- Why Buy Anything?
- Why Buy Mine?
- Why Buy Now?
But follow my simple logic here and tell me if I'm wrong:
In strategic b2b acquisitions, no client will make a buy because a sales person gave him a call and casually suggested, oh, I don't know, to re-equip his entire factory. Never the decision-maker will say "What a wonderful idea, that never crossed my mind, but now that you brought up this gazillion $$$ investment, let's meet."
My point? Almost never the vendor is the one to set the acquisition moment. In strategic buys, you need to bring your company / product brand in top-of-minds in your sector and harvest the requests of the clients at the point where they decide to make such purchases [mind you, I’m not talking about bringing a new product and having to educate your market to adopt it].
In the markets where your brand is well established, referencing customers is the most successful marketing action, no doubt; but what about new external markets?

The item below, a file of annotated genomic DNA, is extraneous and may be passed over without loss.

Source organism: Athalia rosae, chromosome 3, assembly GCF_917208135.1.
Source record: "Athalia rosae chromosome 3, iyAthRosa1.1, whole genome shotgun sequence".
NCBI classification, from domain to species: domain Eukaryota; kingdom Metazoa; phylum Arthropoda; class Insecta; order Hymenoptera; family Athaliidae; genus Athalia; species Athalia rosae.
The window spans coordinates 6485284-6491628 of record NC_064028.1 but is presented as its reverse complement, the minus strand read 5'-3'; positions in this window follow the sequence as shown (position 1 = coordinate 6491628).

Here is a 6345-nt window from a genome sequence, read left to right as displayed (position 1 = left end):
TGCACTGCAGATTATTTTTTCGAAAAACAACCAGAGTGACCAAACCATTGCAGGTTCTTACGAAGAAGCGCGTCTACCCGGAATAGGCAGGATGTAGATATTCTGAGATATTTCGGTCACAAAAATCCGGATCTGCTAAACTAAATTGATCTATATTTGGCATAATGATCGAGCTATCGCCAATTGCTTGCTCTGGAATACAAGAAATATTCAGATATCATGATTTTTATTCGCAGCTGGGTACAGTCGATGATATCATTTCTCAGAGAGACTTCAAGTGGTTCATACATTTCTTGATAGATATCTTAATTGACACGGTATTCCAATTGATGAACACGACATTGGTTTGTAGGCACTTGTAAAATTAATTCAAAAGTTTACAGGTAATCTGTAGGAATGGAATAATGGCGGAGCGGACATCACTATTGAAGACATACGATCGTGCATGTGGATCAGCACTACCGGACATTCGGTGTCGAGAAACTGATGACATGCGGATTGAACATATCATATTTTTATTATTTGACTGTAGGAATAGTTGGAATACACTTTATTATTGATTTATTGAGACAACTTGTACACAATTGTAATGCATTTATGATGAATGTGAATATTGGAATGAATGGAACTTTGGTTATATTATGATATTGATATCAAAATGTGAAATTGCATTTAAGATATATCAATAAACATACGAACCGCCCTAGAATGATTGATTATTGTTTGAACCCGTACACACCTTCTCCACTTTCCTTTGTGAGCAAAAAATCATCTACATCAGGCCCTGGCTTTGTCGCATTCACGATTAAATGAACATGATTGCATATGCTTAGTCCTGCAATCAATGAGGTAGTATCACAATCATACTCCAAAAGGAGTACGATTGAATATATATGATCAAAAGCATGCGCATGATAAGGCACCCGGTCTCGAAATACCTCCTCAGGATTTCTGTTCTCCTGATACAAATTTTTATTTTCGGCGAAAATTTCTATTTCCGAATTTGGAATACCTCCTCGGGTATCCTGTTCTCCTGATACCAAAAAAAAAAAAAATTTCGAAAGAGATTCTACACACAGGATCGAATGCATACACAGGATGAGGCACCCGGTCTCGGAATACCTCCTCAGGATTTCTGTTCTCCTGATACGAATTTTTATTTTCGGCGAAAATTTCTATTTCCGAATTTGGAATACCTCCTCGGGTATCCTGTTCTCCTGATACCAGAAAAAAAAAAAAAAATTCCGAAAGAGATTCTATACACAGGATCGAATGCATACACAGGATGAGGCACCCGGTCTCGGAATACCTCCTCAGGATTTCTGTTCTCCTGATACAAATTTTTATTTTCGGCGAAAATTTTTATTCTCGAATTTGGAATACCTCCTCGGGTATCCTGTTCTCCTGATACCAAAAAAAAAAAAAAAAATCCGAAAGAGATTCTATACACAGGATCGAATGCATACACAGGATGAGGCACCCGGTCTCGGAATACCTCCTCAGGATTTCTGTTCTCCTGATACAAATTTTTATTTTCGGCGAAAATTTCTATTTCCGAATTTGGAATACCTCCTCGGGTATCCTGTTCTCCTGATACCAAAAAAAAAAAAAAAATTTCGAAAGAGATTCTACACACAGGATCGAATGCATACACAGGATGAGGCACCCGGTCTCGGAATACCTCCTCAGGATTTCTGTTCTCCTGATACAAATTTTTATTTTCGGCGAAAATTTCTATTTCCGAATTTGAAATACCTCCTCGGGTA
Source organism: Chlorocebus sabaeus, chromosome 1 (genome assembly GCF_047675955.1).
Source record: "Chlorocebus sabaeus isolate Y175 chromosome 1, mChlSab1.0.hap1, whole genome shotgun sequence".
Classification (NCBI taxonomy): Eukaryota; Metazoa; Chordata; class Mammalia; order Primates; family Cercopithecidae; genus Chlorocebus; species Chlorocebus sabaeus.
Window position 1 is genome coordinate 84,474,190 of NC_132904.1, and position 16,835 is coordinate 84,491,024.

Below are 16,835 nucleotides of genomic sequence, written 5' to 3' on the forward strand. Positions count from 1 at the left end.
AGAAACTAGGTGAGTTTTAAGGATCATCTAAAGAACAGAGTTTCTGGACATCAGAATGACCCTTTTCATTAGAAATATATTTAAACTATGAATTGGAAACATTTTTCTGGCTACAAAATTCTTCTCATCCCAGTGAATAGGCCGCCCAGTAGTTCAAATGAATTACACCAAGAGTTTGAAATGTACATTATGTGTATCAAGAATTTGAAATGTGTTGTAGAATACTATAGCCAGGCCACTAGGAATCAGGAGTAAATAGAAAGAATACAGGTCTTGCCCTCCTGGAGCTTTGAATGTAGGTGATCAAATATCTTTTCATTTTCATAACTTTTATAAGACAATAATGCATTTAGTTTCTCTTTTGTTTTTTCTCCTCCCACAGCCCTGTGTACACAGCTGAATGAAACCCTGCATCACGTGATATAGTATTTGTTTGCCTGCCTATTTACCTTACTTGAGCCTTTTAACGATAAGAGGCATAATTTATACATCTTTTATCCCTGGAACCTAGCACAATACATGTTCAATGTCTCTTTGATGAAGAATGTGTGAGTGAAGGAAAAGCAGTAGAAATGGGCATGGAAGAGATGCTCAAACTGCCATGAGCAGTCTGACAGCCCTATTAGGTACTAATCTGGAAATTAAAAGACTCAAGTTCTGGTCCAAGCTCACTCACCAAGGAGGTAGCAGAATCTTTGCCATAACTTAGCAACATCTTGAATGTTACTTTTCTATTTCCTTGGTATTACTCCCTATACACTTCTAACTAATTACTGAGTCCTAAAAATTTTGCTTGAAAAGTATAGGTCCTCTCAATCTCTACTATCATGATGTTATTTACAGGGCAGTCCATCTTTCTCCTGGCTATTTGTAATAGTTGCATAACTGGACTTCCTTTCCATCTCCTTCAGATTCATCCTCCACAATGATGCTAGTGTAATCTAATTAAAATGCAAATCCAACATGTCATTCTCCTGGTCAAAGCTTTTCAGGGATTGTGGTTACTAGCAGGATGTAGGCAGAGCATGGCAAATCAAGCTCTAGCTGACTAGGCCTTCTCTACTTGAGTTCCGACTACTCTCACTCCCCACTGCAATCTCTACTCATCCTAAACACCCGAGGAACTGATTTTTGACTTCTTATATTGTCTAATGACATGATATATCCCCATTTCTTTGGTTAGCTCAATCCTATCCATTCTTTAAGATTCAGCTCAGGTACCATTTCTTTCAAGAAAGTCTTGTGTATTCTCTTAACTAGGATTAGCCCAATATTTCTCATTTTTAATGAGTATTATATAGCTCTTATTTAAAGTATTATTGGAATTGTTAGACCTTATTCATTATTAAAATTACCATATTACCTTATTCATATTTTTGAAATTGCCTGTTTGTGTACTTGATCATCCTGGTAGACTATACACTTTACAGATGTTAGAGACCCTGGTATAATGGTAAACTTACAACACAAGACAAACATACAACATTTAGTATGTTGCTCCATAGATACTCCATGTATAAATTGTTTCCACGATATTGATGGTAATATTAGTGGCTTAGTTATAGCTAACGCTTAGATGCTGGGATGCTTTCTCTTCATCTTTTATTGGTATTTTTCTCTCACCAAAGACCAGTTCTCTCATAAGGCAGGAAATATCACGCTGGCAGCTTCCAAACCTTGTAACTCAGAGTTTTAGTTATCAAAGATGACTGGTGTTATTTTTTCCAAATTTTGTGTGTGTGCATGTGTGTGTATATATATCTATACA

In those new markets, your company needs to grab share of voice and build brand awareness in order to start being considered as a potential supplier by its target market.
E.g., I'm running brand awareness actions using various channels:
- broadcast news / materials in local & vertical press
- join professional associations
- share case studies in online professional groups
- advertise the brands in online relevant channels
- insert / distribute promotional flyers in industry events
- run AdWords campaigns with Google [although this one is dangerously close to lead generation].
None of the above actions can or should be judged by the number of leads generated, and you shouldn't build a marketing budget with this sole goal in mind; if you want your company to be one of the vendors considered by the client in the selection process, first let him know about you; and after you've gained a new contract, please ask the client “How did you hear about us?” and hurry back with the answer.